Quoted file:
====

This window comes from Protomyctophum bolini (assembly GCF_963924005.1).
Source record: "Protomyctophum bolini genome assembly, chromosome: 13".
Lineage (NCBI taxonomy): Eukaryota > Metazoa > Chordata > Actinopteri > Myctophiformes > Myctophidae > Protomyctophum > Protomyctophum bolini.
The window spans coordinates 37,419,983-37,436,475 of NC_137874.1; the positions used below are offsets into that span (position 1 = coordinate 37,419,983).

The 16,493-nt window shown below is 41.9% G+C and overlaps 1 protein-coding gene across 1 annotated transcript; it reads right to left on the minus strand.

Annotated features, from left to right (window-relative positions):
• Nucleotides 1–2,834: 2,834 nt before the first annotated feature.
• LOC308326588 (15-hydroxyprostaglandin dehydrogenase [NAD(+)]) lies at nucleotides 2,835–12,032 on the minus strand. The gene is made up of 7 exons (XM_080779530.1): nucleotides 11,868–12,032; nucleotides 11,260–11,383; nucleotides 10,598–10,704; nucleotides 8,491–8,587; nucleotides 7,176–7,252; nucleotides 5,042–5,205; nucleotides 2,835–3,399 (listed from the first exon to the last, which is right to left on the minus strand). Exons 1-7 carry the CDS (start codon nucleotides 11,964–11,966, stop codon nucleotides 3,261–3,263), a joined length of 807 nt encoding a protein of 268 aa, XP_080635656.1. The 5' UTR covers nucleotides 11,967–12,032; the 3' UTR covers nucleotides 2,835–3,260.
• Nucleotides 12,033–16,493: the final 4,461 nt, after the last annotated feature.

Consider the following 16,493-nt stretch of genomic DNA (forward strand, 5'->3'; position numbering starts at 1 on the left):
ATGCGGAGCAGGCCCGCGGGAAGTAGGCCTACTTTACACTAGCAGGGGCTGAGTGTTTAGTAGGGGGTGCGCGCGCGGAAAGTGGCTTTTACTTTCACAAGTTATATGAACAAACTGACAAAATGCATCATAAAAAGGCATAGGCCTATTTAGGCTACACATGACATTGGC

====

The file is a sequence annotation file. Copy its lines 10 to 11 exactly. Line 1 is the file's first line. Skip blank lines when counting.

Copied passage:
Consider the following 16,493-nt stretch of genomic DNA (forward strand, 5'->3'; position numbering starts at 1 on the left):
ATGCGGAGCAGGCCCGCGGGAAGTAGGCCTACTTTACACTAGCAGGGGCTGAGTGTTTAGTAGGGGGTGCGCGCGCGGAAAGTGGCTTTTACTTTCACAAGTTATATGAACAAACTGACAAAATGCATCATAAAAAGGCATAGGCCTATTTAGGCTACACATGACATTGGC